Rutgers men started rowing on the Raritan in 1864 -- the year Abraham Lincoln put Ulysses S. Grant in charge of the Union army -- and they were formidable right up until they were devalued by Rutgers. Over the years, Rutgers' men won Olympic gold medals and world championships. On many occasions, they beat the Princetons, Dartmouths and Cornells of the rowing world, which is a little like Rutgers football beating Ohio State. They even beat the famed Leander Club of England, which is a little like Rutgers football beating the New England Patriots. Then came 2006.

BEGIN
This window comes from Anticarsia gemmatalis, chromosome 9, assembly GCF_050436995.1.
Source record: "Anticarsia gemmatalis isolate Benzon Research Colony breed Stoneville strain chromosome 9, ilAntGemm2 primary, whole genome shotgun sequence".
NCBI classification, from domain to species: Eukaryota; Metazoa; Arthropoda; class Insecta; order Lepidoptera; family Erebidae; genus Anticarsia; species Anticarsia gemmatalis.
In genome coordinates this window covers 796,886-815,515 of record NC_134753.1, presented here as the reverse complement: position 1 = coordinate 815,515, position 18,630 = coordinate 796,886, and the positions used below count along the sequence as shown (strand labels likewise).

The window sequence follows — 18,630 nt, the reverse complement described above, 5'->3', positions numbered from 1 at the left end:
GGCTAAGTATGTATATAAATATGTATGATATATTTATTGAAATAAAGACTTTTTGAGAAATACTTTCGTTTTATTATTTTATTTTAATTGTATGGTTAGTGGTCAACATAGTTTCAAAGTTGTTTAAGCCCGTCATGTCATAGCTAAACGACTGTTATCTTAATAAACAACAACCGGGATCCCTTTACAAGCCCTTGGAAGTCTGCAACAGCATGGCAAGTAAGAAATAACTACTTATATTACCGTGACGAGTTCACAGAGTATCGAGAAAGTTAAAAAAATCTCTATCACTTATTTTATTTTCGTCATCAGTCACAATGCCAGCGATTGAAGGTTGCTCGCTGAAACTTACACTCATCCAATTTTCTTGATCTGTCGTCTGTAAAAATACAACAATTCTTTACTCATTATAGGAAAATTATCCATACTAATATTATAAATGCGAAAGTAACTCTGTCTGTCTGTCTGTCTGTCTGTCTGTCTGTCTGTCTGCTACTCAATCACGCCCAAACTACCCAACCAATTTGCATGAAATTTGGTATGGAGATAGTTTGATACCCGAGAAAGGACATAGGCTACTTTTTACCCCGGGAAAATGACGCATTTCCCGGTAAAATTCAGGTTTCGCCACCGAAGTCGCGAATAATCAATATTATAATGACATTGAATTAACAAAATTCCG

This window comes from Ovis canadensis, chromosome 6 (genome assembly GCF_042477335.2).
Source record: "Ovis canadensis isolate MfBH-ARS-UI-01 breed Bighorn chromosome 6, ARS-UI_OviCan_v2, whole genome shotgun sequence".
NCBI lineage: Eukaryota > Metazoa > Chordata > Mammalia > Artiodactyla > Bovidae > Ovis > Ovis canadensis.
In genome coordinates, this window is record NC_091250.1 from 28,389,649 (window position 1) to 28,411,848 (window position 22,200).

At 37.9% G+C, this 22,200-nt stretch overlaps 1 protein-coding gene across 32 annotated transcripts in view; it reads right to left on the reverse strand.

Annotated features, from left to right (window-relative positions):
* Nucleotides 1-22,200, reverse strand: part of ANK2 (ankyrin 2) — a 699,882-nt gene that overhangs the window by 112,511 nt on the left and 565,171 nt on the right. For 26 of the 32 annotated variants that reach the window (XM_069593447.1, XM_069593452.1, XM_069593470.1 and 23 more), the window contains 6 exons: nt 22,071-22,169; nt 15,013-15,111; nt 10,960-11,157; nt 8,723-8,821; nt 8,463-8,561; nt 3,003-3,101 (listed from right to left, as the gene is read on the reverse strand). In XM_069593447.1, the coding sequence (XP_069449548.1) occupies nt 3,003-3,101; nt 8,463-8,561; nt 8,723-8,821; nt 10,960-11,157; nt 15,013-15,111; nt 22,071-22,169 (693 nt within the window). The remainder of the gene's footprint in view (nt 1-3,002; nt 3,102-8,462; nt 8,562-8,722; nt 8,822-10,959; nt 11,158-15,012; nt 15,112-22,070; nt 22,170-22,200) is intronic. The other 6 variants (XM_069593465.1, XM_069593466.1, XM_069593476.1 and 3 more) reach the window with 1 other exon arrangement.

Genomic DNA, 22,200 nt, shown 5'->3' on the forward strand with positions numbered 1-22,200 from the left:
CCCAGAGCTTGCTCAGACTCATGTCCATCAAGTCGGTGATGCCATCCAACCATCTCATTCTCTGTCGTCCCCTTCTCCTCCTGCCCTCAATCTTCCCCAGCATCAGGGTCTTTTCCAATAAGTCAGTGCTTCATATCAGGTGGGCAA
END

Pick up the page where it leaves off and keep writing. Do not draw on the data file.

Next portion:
"It was disgraceful then and it is disgraceful now," said state Assemblyman Patrick Diegnan (D-Middlesex). Diegnan is one of the state legislators who want the Rutgers men's crew restored to varsity status – now. Not in 2020 when Rutgers gets its first full share of Big 10 revenue, as the university has suggested. But now. "The (crew) alumni have shown great fortitude and tenacity in keeping their program alive," said state Sen. Tom Kean Jr. (R-Union). "They've done an extraordinary job keeping their legacy alive. The university has to partner with them now before that legacy slips away." Kean knows about that legacy first hand. He was one of the Dartmouth who "got our clocks cleaned" by Rutgers in 1990. Princeton was also left in Rutgers' wake in that race. Three members of that Rutgers eight-man crew would go on to make the national team and win a world championship team. Diegnan and Kean said there's an "urgency" to getting the program restored so Rutgers can compete again at that level. Terhaar agrees. "The farther we fall away from our success, the harder it is to build back up," he said. Wagner said his team was always "built on walk-ons and kids who never rowed before. We've always had good, tough kids. All they want is a chance to earn a varsity letter and compete for a national championship."